Recent times have seen controversy return to Scottish football, following uproar over the scheduling of the Betfred League Cup semi-finals: Aberdeen against Rangers and Hearts facing Aberdeen. After initially arranging both semi-finals, to be played at Hampden on Sunday 28th October, the SPFL then announced nearly a week later that they would be switching the Hearts v Celtic fixture to the BT Murrayfield stadium in Edinburgh.
There was immediate outcry following the first announcement, with fears about fan safety at the prospect of 100,000 supporters from 4 different teams descending on Glasgow. The SPFL had originally planned to stage one of the semi-finals on Saturday 27th October, but with both Celtic and Rangers competing in the Europa League, this would have clashed with their respective fixtures on the Thursday, teams are required to be given 48 hours rest between matches.
SPFL Chief Executive Neil Doncaster, responsible for organising the competition, came under widespread criticism. Hearts manager Craig Levein, who labelled the move ‘madness’, while club owner Ann Budge expressed her astonishment in a statement on the club’s website. Aberdeen also declared that they were ‘appalled’, with the first train from Aberdeen arriving in Glasgow nearly fifteen minutes after the start of their proposed semi-final.
Doncaster defended the decision, pointing out they were contractually obligated to play both games at Hampden and given the fixture congestion this was the ‘only feasible solution’. He did however acknowledge ‘it would be better’ if the games were held at different stadia. A request was made to the SFA, who preside over the Hampden contract, to permit one of the games to be played at another venue. They were told initially both games would have to played at the national stadium. Then the SFA changed stance and following discussions, confirmed Celtic-Hearts would take place at Murrayfield.
Whilst this episode in the Scottish football melodrama appears to have drawn to a close, it once again raises wider questions about the organisation behind Scottish football. It was not mentioned exactly what caused the SFA to reconsider their position, but it can only be assumed that it was common sense. The glaring issues with the original plan were there for all to see. Ann Budge called it ‘a disaster waiting to happen’, a sentiment echoed by fans and pundits alike. It should be highlighted that Doncaster also sits on the board of the SFA, the key decision-making body in this case.
Returning to the original plan, it was confirmed that Police Scotland were happy for both games to take place at Hampden as designated. Had it gone ahead, it would have been the first time the Old Firm had played fixtures in Glasgow on the same day since 1983, a chaotic and violent period in Scottish football history. Whilst Police Scotland agreed it would be able to deal with the situation, the General Secretary of the Police Federation, called it ‘completely idiotic’. This worrying lack of concern for fans seems to be a running theme, given the travel complications. The SPFL discussed the matter with Scotrail before making their decision, yet continued in spite of these problems. It is understandable the SPFL would be unwilling to risk legal action, but on the other hand, surely fan safety should be the priority?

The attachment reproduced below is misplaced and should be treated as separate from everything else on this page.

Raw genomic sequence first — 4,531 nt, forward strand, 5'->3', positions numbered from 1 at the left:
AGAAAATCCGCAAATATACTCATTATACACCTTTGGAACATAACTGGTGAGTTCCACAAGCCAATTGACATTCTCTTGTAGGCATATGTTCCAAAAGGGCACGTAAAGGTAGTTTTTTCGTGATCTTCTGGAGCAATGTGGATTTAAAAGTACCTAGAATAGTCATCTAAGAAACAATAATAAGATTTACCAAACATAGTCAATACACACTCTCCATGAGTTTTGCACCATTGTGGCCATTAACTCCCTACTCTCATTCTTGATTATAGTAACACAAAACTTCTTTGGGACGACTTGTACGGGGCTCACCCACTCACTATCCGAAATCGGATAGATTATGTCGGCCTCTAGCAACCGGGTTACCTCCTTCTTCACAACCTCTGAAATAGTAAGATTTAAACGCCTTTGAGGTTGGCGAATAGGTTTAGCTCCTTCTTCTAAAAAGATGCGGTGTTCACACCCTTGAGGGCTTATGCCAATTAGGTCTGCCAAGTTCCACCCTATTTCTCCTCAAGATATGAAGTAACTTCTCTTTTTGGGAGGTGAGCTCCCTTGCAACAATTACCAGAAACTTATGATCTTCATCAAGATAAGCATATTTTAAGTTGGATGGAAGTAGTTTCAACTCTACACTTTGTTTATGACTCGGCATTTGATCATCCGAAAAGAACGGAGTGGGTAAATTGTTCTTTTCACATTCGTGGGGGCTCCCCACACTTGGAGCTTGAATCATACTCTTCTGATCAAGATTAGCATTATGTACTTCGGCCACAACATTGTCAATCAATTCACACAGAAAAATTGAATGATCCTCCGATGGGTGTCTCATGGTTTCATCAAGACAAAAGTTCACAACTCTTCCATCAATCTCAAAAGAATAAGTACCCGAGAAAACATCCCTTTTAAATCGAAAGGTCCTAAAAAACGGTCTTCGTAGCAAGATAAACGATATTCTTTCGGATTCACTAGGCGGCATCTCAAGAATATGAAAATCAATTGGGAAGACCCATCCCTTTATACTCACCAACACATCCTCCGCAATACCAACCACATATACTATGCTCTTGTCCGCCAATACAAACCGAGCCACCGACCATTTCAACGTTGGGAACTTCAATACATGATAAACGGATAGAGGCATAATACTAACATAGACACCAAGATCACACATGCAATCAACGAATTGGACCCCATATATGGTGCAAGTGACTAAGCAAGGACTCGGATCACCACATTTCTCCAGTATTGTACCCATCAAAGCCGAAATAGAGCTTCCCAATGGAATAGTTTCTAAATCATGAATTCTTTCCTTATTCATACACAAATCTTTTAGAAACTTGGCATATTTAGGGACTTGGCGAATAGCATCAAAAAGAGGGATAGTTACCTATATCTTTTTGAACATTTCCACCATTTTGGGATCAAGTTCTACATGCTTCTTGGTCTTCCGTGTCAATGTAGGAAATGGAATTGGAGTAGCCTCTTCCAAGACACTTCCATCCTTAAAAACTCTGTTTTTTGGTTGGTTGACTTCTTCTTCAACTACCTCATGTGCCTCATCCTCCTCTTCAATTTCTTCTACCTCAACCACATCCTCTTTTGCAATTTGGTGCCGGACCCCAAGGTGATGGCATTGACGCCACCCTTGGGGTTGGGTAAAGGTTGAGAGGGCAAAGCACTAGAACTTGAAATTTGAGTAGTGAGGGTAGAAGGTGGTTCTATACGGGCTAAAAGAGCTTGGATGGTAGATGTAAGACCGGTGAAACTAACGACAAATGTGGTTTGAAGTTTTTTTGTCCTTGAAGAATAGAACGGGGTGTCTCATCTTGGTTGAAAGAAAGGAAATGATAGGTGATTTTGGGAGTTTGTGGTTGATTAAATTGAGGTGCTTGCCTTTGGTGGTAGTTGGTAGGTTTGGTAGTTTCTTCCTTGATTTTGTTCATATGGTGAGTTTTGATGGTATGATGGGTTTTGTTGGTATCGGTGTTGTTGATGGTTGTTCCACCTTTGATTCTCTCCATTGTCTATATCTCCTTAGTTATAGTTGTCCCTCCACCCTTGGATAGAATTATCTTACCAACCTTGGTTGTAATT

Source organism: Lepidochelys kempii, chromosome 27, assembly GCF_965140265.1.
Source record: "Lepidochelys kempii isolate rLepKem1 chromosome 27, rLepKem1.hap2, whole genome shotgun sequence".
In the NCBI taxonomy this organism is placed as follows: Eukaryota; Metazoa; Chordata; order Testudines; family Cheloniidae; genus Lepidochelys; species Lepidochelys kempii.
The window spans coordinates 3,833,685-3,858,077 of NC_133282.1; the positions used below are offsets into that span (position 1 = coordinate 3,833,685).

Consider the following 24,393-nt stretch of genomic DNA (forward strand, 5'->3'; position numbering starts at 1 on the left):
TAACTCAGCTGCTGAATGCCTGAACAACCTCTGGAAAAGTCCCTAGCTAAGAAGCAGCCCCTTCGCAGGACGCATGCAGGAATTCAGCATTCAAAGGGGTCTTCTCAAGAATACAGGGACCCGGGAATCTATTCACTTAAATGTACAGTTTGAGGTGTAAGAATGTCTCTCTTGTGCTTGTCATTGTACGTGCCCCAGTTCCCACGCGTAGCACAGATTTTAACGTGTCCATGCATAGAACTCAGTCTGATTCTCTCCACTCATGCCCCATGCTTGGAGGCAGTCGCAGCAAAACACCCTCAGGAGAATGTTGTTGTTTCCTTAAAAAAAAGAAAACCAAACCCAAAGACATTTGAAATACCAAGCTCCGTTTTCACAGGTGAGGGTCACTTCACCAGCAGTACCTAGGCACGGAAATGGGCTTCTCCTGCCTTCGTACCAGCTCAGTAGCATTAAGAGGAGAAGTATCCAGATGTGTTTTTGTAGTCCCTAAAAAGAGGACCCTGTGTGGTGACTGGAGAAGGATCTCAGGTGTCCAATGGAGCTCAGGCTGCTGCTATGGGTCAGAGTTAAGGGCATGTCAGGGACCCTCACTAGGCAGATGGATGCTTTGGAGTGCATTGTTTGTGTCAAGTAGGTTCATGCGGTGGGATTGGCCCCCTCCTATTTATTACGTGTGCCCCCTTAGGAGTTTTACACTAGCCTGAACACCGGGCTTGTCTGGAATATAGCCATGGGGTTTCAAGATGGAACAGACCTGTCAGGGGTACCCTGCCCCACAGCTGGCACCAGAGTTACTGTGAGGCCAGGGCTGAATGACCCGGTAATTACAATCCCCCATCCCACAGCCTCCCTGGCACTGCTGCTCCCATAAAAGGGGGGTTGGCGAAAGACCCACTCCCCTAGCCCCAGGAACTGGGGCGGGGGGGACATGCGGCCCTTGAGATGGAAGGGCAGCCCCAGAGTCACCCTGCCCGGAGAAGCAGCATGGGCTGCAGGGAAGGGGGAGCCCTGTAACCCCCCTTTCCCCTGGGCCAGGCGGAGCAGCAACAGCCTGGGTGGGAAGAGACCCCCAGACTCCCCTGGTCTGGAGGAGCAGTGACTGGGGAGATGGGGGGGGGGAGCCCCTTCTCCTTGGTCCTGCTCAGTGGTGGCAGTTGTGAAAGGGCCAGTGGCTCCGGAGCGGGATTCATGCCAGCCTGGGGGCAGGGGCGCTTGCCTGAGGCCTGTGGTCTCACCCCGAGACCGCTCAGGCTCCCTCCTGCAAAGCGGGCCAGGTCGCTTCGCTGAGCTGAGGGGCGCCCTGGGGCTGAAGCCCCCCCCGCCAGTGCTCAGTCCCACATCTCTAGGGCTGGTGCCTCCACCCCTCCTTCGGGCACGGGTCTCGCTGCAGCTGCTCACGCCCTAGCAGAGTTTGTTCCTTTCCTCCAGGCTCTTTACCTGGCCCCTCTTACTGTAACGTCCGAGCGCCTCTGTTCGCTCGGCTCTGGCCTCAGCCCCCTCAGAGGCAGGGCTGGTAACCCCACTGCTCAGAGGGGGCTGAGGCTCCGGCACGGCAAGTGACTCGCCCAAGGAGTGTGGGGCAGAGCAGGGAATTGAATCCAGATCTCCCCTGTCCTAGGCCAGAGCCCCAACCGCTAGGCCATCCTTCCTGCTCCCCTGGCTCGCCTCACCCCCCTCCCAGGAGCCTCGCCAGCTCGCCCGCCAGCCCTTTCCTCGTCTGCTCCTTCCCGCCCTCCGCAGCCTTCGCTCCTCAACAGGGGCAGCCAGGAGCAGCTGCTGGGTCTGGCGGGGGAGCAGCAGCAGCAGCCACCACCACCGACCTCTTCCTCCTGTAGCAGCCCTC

It could be argued that this was to be expected, just one more instance in a continuous catalogue of blunders, be it the SFA or SPFL. Earlier this year, newly appointed Chief Executive of the SFA Ian Maxwell came under fire for claiming that the SFA had not failed Scottish children and that he believed Scottish youth football was a safe place. These statements came in response to a recent enquiry into child abuse, commissioned by the SFA itself, which suggested that were still gaps in the system and a lack of funding was leaving children at risk.
Continuing back through the blunders chronologically, Gordon Strachan parted ways with the national men’s side in November last year, leaving them rudderless for several months before naming Alex McLeish manager. Although the national side had no fixtures at the time, it was the manner of their pursuit for a successor which raised concern and criticism. This took considerable time to decide on a candidate, before missing out on first choice Michael O’Neill and then settling for someone, who according to many reports, was several names down the list. McLeish, despite leading Scotland to promotion from Group C to B in the inaugural Nations League is in many fan’s eyes is almost too literal metaphor for the regression of the game in Scotland.
Preceding that, there was the saga of current Performance Director Malky Mackay. Following a damaging leak, in which Mackay used racial and homophobic slurs, there was a severe backlash over his appointment. Anti-discrimination charity Kick It Out has since come out in support of Mackay, but it is hardly a sign that the SFA is committed to tackling persistent problems with homophobia and racism. Given context, this too looks more like a haphazard and unimaginative appointment, rather than an open-minded outlook on second chances.
With the Scottish men’s team having failed to qualify for a major tournament since France ’98, there was been much made of the direction of Scottish football, an argument aided by dwindling success in European club competitions. Football fans are in an almost permanent state of hoping; hoping that their side can claim the title, win the derby or merely pull off the impossible and avoid relegation. Yet there seems little hope for Scottish football given the incompetence plaguing its leadership. Many of the media reports which followed violent clashes at the 2016 Scottish Cup final declared it was all too similar to a forgotten past, familiar scenes from the eighties and the nineties in Scotland. On current evidence, it looks a lot more like regression than progression.